Most obvious is the abandoned HAWK SAM site located south of the runway and alongside the eastern side of the island.
An abandoned Skyguard site can be found on the southern side of the south-east corner. It now only holds a single AAA emplacement where the radar would normally be positioned.
An SA-6 was reported in the 1990's, but no evidence of it now exists on the island. Possible they served as organic air defense for the brigade-sized element then stationed on the island and was removed when the force was drawn down as appears happened with the HAWK SAM.
(1) "Abu Musa Island" Global Security 10/15/08
(2) "Abu Musa Island Dispute Between Iran and the UAE" American University in Washington DC.
(3) "US Military and Iran pt 5" David Isenberg CATO Institute 12/19/97
Imagery via Google Earth

Sunday, June 21, 2009

Iran Presidential Elections 2009 - Reactions and Responses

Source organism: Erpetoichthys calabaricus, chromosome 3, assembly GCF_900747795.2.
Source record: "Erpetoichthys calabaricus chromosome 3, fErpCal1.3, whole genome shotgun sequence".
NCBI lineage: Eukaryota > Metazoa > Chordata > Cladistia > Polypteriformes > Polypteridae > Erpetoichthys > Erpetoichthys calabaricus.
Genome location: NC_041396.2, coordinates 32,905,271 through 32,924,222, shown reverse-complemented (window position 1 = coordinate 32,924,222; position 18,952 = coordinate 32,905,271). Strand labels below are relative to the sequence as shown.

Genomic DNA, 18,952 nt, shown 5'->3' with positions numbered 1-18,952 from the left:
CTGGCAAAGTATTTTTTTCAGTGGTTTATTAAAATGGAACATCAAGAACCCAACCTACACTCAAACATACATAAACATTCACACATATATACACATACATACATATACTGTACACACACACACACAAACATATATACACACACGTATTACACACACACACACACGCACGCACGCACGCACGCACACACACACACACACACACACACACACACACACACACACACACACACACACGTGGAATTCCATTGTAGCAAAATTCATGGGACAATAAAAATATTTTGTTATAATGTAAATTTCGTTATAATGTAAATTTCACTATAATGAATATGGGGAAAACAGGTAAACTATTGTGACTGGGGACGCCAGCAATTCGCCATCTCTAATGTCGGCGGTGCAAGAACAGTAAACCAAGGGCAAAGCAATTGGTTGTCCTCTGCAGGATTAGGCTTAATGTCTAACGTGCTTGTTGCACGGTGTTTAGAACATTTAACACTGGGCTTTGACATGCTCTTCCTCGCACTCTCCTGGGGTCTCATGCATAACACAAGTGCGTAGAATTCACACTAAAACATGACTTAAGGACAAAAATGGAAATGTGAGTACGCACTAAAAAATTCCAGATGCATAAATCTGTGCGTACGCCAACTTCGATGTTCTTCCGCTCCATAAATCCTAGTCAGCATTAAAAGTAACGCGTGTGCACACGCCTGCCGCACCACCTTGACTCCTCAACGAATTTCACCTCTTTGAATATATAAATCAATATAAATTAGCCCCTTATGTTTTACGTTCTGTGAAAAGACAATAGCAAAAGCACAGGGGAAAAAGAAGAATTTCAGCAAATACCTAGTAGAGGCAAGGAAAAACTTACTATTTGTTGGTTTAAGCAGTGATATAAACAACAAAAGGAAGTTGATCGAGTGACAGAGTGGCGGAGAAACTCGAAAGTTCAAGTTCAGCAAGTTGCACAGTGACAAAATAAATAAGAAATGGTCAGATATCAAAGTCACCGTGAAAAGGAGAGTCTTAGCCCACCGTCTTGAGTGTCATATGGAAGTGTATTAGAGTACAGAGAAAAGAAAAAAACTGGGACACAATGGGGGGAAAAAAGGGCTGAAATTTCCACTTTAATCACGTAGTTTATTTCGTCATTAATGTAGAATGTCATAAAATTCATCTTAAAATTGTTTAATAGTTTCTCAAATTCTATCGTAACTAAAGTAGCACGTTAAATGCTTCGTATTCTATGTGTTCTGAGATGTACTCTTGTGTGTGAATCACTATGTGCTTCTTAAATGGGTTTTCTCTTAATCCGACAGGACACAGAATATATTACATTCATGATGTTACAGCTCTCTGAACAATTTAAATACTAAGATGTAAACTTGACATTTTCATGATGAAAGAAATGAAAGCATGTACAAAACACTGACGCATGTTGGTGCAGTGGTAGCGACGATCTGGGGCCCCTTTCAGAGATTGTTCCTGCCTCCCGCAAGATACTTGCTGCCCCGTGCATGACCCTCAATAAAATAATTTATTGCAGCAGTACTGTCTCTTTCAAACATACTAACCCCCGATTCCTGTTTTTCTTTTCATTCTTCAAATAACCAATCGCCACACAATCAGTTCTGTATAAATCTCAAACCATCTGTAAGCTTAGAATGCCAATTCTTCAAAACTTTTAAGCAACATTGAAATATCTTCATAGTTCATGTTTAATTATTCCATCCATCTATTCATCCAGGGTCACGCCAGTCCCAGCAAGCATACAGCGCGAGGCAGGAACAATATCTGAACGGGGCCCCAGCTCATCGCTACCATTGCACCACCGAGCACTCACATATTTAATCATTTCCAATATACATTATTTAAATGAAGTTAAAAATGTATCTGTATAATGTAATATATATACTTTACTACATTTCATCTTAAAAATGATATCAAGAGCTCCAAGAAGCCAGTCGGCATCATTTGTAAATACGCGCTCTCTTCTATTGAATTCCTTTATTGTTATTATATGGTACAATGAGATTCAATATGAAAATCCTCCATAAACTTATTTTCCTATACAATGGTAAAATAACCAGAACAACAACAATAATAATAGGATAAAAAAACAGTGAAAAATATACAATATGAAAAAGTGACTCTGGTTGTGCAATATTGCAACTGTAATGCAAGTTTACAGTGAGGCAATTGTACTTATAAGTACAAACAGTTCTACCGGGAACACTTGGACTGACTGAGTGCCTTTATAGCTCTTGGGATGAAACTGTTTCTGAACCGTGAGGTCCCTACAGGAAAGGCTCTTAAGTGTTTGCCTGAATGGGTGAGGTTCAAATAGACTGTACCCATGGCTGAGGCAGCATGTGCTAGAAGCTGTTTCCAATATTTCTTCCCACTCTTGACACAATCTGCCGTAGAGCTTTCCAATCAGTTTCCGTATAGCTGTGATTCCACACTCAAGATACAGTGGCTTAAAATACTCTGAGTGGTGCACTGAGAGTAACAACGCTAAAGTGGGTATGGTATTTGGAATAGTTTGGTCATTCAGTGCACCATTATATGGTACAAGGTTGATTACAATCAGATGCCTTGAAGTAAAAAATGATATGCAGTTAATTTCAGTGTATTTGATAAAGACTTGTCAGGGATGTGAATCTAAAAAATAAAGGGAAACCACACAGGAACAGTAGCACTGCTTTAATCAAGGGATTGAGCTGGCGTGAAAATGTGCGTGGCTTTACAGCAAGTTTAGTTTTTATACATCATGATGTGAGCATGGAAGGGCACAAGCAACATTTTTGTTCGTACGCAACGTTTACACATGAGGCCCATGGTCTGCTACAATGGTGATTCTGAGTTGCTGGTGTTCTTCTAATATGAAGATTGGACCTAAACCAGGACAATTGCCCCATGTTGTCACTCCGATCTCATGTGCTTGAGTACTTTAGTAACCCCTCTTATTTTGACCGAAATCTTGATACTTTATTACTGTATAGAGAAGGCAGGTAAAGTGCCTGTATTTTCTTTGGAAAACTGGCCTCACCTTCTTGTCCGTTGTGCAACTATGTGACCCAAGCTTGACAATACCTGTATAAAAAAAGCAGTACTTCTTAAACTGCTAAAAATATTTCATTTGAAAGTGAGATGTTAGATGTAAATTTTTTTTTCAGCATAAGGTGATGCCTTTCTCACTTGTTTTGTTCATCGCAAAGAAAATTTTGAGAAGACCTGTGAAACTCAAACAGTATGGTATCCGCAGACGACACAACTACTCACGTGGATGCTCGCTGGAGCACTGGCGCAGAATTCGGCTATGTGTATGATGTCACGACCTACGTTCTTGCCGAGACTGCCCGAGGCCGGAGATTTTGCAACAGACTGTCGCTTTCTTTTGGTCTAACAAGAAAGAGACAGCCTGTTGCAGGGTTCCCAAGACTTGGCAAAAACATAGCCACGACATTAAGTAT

This post is going to be a bit less formal then all the others, namely because i'm just going to be writing this off the top of my head rather then having a prepared paper that I would go back and edit and rewrite before posting.

First, i'm fairly apathetic about the whole thing and I feel like i shouldn't because i'm so attached to the political proceedings of the region, but frankly i've never felt strongly one way or another about Ahmadinejad, sure, at times he annoyed me with his rhetoric and his inability to run the country, but he never did anything that egregious. Mousavi on the other hand seems competant in the fact that he is a much more intellectual persona then Ahmadinejad ever is, he has proven himself managing the economy during the Iran-Iraq war and would enter into meaningful diologue with the rest of the world (Supreme leader permitting of course), but again, i never got that excited about him.